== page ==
Bulgarian former caretaker Health Minister Ilko Semerdjiev has been acquitted by the Supreme Court of Cassation on charges that he threatened to fire a top official unless she made an appointment Semerdjiev wanted.
The decision by the high court, the last appeal instance in this case, was issued on January 15 and was final. In its ruling, the court said that the accusation was flawed from the start, as Semerdjiev could not be indicted under the Penal Code article cited by the prosecutor’s office.
In the case in question, prosecutors argued that Semerdjiev used threats to force the head of the state executive agency for medicines to appoint a specific individual as deputy agency head.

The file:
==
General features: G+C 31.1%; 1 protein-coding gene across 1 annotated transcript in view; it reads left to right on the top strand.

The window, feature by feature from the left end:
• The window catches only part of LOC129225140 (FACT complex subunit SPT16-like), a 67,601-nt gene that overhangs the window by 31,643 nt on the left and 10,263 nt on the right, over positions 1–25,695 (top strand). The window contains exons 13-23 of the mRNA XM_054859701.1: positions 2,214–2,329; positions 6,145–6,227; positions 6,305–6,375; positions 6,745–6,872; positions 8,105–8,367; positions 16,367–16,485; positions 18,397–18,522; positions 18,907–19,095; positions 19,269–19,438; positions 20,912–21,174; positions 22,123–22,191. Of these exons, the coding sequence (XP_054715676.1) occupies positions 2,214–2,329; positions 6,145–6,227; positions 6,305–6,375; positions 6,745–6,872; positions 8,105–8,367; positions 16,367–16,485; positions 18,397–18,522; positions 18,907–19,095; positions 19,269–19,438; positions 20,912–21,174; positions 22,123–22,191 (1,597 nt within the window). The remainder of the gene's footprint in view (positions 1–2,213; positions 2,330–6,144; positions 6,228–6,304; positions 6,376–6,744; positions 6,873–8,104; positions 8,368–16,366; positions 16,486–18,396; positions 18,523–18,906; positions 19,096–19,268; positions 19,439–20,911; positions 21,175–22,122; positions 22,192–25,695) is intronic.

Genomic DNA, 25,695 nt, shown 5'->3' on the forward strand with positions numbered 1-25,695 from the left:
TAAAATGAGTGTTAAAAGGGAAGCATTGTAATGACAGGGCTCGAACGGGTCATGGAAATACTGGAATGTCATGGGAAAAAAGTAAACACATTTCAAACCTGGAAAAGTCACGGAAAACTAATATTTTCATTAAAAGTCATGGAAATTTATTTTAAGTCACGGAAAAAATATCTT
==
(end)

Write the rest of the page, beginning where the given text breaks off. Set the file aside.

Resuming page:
But the court said that the Penal Code article only applied when individuals outside the state administration’s chain of command attempted to impede public officials from execution of their duty. Semerdjiev, as the direct superior of the agency head, was already part of the decision-making regarding the appointment of a deputy director.
Furthermore, Semerdjiev’s statement that he could fire the agency head should be taken in the context of the entire conversation, in which the agency head had said earlier that the caretaker minister should fire her because she had no intention to make the appointment.
Under these conditions, Semerdjiev’s words should not be interpreted as a threat, since it would have been entirely within his remit to fire the agency head for refusing to carry out their duties, the court said.